In general, cyberknife therapy has many benefits for the patient, these are:
- no rehabilitation
- no surgery
- no pain
- no head frame
- no anesthesia
- no hospitalization
- no risk of bleeding or infection
- quick return to the usual everyday life
- short treatment time compared to conventional radiotherapy
The Cyberknife of the most modern generation "M6" combines highest precision with flexibility. The beam can be formed using different diaphragm systems (round, variable iris and multi-leaf collimators). Depending on the size, location and position of the tumor we select the right system. This allows us to achieve even higher quality with shorter treatment time - to the benefit of the patient.
The indications for cyberknife therapy are very strict. The tumor must not exceed a certain size and must be locally limited. The fact that a treatment with the Cyberknife is suitable, for each case individually and exactly medically checked. If there is an indication for cyberknife therapy, the success rate is very high. The treatment spectrum is continuously adapted to scientific progress, so it is important to examine every individual patient situation.
With a large part of the health insurance companies there are direct agreements to cover the costs of a cyberknife treatment. These include e.g. the AOK Bayern, the Barmer GEK, the LKK, the German BKK, the KKH and most of the Bavarian BKKs. There are also corresponding agreements for privately insured patients.
In individual cases, it is examined exactly whether the strict indication criteria are met and a Cyberknife therapy is suitable. Otherwise, no special precautions need to be taken. Cyberknife may be especially suitable for patients who, for example, are unable to perform an operation or should be prevented by other risk factors.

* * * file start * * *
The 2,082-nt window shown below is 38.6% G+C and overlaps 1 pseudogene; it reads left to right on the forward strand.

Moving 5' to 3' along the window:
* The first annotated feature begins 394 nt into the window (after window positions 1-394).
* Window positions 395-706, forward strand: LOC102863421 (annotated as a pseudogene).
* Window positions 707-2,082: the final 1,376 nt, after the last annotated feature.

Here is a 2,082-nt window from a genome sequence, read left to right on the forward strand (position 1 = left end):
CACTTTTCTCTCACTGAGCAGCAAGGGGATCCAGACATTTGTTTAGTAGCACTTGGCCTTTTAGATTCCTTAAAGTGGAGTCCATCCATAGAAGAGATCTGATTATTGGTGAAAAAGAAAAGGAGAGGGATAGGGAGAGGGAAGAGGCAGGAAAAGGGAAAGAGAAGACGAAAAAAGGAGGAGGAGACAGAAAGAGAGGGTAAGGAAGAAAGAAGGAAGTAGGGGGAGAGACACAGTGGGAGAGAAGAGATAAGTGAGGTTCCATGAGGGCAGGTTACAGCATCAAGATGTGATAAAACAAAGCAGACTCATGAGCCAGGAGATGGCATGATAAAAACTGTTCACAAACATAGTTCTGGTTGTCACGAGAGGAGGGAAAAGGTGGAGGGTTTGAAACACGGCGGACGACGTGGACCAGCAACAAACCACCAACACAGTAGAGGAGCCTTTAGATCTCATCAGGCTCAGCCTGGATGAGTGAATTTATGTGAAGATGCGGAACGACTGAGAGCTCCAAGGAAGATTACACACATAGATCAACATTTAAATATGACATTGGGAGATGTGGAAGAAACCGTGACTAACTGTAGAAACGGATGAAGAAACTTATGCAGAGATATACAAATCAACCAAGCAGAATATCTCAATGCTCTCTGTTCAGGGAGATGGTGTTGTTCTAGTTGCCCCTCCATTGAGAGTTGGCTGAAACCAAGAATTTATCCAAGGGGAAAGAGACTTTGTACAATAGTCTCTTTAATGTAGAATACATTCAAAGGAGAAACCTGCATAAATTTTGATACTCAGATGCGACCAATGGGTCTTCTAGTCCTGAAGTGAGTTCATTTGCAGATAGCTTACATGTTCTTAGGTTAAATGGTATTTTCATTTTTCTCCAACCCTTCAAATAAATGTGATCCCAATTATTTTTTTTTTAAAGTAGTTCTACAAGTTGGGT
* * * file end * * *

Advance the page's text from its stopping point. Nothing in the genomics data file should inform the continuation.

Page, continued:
Is it sufficient for the aftercare, if he sends current MRI or CT findings by post for evaluation?
Cyberknife therapy is an outpatient procedure. Depending on the indication, usually three to five days should be scheduled for the entire therapy duration. The treatment process includes a first job interview, imaging, treatment planning, precision irradiation, and a final exam. Outpatient check-ups are recommended as after any medical procedure. They can be carried out at home or in the home country and the current findings can be transmitted to us.
The cyberknife technology for tumor treatment is being continuously developed. This technical progress guarantees patients the highest standard of medical and technical care. Especially in Cyberknife Zentrum München we use the most modern Cyberknife technology with the M6®. Thus, significantly shorter treatment times can be achieved with consistent safety and tumor control. Overall, cyberknife therapy is increasingly establishing itself. It continues to gain meaningful long-term results. Cyberknife has been used here in Munich since 2005. We ensure a successful therapy of benign and malignant tumors through state-of-the-art technology as well as excellent radiosurgical experience and scientific knowledge.